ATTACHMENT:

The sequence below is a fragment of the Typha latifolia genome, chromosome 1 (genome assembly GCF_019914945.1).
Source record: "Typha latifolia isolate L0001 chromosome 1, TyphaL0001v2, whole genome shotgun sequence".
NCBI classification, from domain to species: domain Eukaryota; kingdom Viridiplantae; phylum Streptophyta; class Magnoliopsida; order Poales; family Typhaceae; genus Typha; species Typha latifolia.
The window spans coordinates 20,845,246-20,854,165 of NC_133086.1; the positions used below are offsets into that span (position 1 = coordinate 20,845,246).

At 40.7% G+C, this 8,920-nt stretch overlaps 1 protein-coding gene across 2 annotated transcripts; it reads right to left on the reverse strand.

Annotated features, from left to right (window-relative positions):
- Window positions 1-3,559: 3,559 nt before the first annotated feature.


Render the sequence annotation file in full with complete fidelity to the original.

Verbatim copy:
The sequence below is a fragment of the Typha latifolia genome, chromosome 1 (genome assembly GCF_019914945.1).
Source record: "Typha latifolia isolate L0001 chromosome 1, TyphaL0001v2, whole genome shotgun sequence".
NCBI classification, from domain to species: domain Eukaryota; kingdom Viridiplantae; phylum Streptophyta; class Magnoliopsida; order Poales; family Typhaceae; genus Typha; species Typha latifolia.
The window spans coordinates 20,845,246-20,854,165 of NC_133086.1; the positions used below are offsets into that span (position 1 = coordinate 20,845,246).

At 40.7% G+C, this 8,920-nt stretch overlaps 1 protein-coding gene across 2 annotated transcripts; it reads right to left on the reverse strand.

Annotated features, from left to right (window-relative positions):
- Window positions 1-3,559: 3,559 nt before the first annotated feature.